Consultation

17           ASIC did not undertake consultation about the Amendment Instrument because it is minor and machinery in nature and temporarily extends the relief in the Principal Instruments pending the outcome of the Government’s consultation on proposals relating to FFSPs.

Operation of the instrument

18           The Amendment Instrument amends:

(i)             the ASIC Corporations (Repeal and Transitional) Instrument 2016/396 by preserving the effect of the ASIC Class Orders until 31 March 2023, but an FFSP would only be able to rely on this instrument if it was able to rely on the instrument as at 31 March 2020;

(ii)           the ASIC Corporations (CSSF-Regulated Financial Services Providers) Instrument 2016/1109 by preserving the effect of the instrument until 31 March 2023, but an FFSP would only be able to rely on this instrument if it was able to rely on the instrument as at 31 March 2020;

(iii)         the ASIC Corporations (Foreign Financial Services Providers—Limited Connection) Instrument 2017/182 by preserving the effect of the instrument until 31 March 2023; and

(iv)         the ASIC Corporations (Foreign Financial Services Providers—Funds Management Financial Services) Instrument 2020/199 by delaying the commencement of the instrument until 1 April 2023.

19           This Amendment Instrument commences on the later of:

(i)             the date of its gazettal; and

(ii)           the day after it is registered on the Federal Register of Legislation.

Legislative authority

20           ASIC makes ASIC Corporations (Amendment) Instrument 2021/510 under paragraph 911A(2)(l) of the Act and subsection 916A(2) of the Act.

21           Paragraph 911A(2)(l) of the Act provides that ASIC may exempt a person from the requirement to hold an Australian financial services (AFS) licence for a financial service they provide in circumstances where the provision of the service is covered by an exemption specified by ASIC in writing and published in the Gazette.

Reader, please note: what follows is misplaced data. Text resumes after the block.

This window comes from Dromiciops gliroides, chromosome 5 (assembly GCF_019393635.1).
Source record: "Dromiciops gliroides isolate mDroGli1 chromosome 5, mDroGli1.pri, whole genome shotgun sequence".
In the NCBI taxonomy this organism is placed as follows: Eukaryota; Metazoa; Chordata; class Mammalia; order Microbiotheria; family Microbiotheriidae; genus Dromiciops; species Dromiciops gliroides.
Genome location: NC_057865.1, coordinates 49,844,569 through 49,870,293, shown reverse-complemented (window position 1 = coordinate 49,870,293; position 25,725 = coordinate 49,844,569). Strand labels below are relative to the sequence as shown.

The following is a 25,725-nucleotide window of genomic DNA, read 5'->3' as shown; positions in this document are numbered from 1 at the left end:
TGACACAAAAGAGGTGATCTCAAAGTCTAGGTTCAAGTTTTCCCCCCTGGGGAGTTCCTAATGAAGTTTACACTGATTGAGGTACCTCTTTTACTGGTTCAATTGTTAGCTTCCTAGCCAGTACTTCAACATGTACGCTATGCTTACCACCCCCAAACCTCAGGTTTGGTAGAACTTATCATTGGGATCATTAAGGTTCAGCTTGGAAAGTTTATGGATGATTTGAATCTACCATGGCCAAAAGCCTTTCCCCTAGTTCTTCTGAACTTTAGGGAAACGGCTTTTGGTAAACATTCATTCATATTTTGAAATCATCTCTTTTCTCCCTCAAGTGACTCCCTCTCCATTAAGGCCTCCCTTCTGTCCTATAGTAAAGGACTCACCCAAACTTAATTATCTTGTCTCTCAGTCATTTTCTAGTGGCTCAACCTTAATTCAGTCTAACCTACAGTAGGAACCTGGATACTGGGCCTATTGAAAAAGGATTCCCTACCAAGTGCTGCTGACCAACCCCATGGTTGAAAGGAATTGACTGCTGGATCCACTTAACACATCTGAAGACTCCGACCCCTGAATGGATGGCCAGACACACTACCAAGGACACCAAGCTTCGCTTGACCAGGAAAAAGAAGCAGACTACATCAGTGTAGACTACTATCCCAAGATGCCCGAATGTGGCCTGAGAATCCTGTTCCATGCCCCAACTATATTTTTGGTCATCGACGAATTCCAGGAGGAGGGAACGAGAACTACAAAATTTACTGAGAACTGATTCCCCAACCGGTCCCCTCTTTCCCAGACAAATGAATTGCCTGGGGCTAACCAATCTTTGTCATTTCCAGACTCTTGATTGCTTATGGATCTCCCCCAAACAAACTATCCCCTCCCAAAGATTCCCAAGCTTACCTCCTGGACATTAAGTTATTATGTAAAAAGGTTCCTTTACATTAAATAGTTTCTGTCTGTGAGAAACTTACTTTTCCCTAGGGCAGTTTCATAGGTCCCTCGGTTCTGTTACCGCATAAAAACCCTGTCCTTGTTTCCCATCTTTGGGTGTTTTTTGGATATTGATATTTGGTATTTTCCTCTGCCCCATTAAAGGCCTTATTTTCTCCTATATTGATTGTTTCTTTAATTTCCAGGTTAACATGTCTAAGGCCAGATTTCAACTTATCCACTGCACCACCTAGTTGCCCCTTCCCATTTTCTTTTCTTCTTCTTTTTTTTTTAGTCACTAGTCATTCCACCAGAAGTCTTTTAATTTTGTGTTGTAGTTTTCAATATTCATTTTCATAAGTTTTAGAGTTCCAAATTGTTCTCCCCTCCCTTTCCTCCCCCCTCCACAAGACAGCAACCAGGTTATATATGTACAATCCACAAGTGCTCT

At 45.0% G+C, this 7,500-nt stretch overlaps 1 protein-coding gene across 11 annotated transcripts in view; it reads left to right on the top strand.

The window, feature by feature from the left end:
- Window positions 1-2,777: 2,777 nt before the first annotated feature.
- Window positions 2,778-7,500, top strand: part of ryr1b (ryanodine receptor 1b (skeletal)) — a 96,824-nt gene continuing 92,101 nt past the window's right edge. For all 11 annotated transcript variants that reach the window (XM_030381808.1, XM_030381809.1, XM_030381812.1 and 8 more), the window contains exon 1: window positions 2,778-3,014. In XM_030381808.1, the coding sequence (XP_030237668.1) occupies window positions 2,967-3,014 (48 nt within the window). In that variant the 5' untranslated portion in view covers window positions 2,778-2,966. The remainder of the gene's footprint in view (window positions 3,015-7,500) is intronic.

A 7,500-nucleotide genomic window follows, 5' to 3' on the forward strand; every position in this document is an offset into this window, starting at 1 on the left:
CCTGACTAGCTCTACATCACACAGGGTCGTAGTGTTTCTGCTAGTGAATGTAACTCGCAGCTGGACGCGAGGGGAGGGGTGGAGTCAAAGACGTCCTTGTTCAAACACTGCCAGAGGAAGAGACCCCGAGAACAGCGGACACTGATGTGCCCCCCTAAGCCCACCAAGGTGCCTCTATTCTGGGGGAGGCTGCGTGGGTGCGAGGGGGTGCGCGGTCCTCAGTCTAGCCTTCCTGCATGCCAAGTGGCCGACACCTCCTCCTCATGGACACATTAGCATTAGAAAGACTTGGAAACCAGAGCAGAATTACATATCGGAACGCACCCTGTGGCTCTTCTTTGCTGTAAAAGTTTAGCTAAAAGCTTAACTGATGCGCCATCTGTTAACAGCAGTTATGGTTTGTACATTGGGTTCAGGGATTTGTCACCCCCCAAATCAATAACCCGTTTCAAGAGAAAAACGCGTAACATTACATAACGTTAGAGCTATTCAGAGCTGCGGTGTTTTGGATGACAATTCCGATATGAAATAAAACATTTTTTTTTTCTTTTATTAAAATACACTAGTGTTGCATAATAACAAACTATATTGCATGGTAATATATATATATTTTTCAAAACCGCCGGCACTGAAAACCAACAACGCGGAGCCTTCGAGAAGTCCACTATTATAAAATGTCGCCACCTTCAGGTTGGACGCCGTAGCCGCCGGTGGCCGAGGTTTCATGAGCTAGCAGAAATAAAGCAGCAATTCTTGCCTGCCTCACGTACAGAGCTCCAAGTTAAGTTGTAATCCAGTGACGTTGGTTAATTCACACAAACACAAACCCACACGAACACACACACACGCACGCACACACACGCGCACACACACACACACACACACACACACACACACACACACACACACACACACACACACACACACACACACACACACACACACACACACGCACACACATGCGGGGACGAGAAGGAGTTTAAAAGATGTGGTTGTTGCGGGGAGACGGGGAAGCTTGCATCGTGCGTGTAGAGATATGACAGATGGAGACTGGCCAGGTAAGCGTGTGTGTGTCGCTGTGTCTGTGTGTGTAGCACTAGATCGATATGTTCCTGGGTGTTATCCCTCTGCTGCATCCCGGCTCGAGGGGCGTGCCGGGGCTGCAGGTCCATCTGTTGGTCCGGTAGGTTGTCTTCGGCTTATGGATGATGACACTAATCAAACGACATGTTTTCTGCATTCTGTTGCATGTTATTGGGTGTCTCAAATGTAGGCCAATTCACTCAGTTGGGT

22           Subsection 926A(2) of the Act provides that ASIC may exempt a class of persons from all or specified provisions of Part 7.6 of the Act, other than Divisions 4 and 8 of Part 7.6.

23           Under subsection 33(3) of the Acts Interpretation Act 1901 (as in force as at 1 January 2005 and as applicable to the relevant powers because of section 5C of the Corporations Act 2001), where an Act confers a power to make, grant or issue any instrument (including rules, regulations or by-laws), the power shall be construed as including a power exercisable in the like manner and subject to the like conditions (if any) to repeal, rescind, revoke, amend, or vary any such instrument.

Statement of Compatibility with Human Rights

24           The Explanatory Statement for a disallowable legislative instrument must contain a Statement of Compatibility with Human Rights under subsection 9(1) of the Human Rights (Parliamentary Scrutiny) Act 2011. A Statement of Compatibility with Human Rights is in the Attachment.


Attachment

Statement of Compatibility with Human Rights

This Statement of Compatibility with Human Rights is prepared in accordance with Part 3 of the Human Rights (Parliamentary Scrutiny) Act 2011.

ASIC Corporations (Amendment) Instrument 2021/510

Overview

1               ASIC Corporations (Amendment) Instrument 2021/510 amends ASIC Corporations (Repeal and Transitional) Instrument 2016/396, ASIC Corporations (CSSF-Regulated Financial Services Providers) Instrument 2016/1109 and ASIC Corporations (Foreign Financial Services Providers—Limited Connection) Instrument 2017/182 so that the Australian financial services licensing relief provided under those instruments is extended by 12 months until 31 March 2023.

2               ASIC Corporations (Amendment) Instrument 2021/510 also amends ASIC Corporations (Foreign Financial Services Providers—Funds Management Financial Services) Instrument 2020/199 to delay the commencement date until 1 April 2023.

Assessment of human rights implications

3               This instrument does not engage any of the applicable rights or freedoms.

Conclusion

4               This instrument is compatible with the human rights and freedoms recognised or declared in the international instruments listed in section 3 of the Human Rights (Parliamentary Scrutiny) Act 2011.